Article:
Dallas Cowboys: Why is Jerry Jones quiet on racial injustice?

EAST RUTHERFORD, NEW JERSEY - NOVEMBER 04: Dallas Cowboys Owner, President and General Manager Jerry Jones walks on the field before the game against the New York Giants at MetLife Stadium on November 04, 2019 in East Rutherford, New Jersey. (Photo by Elsa/Getty Images)
EAST RUTHERFORD, NEW JERSEY - NOVEMBER 04: Dallas Cowboys Owner, President and General Manager Jerry Jones walks on the field before the game against the New York Giants at MetLife Stadium on November 04, 2019 in East Rutherford, New Jersey. (Photo by Elsa/Getty Images) /

Dallas Cowboys owner Jerry Jones was an outspoken critic of NFL players protesting during the national anthem before, now he’s suspiciously silent.

Dallas Cowboys owner and general manager, Jerry Jones, has never been confused as a man of few words. It’s safe to say Jerry has never shied away from a camera and a reporter.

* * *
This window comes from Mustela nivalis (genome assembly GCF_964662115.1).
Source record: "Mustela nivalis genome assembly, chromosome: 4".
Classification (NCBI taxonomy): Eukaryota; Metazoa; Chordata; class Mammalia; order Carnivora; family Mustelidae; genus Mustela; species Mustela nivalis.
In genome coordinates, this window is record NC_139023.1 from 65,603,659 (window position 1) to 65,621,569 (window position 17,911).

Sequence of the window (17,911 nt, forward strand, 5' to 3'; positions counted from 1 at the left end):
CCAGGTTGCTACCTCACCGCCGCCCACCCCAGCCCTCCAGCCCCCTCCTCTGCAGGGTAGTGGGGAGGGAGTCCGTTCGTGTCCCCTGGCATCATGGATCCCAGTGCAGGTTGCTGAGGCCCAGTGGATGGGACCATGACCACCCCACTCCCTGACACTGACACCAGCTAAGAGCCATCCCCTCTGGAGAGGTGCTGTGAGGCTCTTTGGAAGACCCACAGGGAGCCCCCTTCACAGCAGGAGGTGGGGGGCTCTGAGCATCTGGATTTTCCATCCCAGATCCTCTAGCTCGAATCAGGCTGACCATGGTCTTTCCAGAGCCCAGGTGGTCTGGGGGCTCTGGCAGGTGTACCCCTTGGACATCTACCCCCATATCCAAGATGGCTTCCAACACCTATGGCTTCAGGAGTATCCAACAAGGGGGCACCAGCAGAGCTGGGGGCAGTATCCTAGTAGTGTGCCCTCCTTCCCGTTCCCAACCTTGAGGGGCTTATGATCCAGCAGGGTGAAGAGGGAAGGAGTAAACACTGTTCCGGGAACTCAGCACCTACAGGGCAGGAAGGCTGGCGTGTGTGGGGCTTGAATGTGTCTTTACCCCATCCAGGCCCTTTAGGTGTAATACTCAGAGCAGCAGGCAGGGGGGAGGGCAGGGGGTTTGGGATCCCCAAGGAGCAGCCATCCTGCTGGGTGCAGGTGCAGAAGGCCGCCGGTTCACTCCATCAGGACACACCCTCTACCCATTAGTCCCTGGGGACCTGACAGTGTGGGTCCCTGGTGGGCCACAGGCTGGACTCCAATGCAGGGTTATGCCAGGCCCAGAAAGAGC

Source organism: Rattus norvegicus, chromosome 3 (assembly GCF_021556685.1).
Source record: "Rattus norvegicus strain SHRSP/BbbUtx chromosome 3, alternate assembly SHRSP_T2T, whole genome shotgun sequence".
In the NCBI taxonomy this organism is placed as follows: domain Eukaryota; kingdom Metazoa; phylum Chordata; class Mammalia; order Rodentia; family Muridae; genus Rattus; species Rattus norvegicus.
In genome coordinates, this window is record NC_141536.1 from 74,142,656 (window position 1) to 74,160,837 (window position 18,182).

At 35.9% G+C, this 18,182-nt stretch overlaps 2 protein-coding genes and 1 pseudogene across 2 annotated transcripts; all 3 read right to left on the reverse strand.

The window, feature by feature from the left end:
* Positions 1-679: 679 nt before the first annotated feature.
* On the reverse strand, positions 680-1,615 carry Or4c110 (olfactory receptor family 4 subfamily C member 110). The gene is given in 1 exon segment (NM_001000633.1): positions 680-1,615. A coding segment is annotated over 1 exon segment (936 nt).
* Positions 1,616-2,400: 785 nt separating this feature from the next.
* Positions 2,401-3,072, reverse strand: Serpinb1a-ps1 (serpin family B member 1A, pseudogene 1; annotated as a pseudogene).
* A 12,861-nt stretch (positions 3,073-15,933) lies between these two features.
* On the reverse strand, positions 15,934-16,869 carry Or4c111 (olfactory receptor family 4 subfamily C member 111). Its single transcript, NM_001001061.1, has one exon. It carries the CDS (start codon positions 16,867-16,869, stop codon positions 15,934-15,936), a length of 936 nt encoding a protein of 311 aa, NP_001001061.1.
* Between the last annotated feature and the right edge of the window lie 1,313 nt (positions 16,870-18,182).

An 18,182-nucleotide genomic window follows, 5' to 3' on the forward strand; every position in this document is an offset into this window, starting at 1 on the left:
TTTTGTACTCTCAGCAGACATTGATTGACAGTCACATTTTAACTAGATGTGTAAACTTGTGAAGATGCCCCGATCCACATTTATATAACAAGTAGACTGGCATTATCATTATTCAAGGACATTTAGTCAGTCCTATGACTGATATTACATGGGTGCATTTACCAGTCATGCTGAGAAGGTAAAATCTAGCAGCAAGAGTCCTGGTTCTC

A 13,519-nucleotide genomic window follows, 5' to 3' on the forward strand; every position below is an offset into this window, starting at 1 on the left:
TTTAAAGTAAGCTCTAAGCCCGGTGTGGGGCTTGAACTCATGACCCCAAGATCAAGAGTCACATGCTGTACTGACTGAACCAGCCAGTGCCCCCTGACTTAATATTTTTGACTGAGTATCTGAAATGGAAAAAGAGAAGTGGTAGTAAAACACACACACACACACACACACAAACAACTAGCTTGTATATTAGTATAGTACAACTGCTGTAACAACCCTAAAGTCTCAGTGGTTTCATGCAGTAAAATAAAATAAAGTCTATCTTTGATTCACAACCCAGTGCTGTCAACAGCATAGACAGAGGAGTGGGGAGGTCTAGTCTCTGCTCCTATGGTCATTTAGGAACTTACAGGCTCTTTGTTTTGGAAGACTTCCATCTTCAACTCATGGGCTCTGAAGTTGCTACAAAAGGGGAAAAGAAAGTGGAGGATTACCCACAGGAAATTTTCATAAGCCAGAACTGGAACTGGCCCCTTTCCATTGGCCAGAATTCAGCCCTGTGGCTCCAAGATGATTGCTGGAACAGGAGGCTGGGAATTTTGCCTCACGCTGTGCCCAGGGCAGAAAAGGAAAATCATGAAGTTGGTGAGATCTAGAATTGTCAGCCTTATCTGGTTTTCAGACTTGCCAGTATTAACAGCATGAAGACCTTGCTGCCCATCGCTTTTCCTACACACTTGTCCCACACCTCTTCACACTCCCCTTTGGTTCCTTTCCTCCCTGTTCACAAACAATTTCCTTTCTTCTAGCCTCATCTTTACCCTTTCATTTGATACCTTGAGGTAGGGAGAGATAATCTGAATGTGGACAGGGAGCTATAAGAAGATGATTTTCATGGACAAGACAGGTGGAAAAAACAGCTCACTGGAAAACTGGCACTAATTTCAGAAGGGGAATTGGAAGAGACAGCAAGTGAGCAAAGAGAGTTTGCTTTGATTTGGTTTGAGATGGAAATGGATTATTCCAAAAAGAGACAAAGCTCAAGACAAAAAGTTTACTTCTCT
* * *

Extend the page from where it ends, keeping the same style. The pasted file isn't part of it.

Jerry’s long been known as a guy who speaks his mind – consequences be damned. As the most powerful owner in the NFL, he generally calls the shots. He often speaks from the heart and in the heat of the moment. In fact, Jerry does more talking and gives more input after games than the players and coaches often do.

When it comes to tricky league matters, Jerry is the go-to man that NFL Commissioner Roger Goodell and company lean on to blaze the trail. Whether that’s for a franchise’s relocating, revenue sharing, television rights or just about anything that’s high stakes, Jerry Jones is the guy. And Jerry is as happy as as a hog on a rainy day to do it.

So why so quiet now, Jerry?

Back in 2016, best believe Jerry was front and center and vocal when former San Francisco quarterback Colin Kaepernick keeled during the National Anthem to protest Police brutality against African-Americans.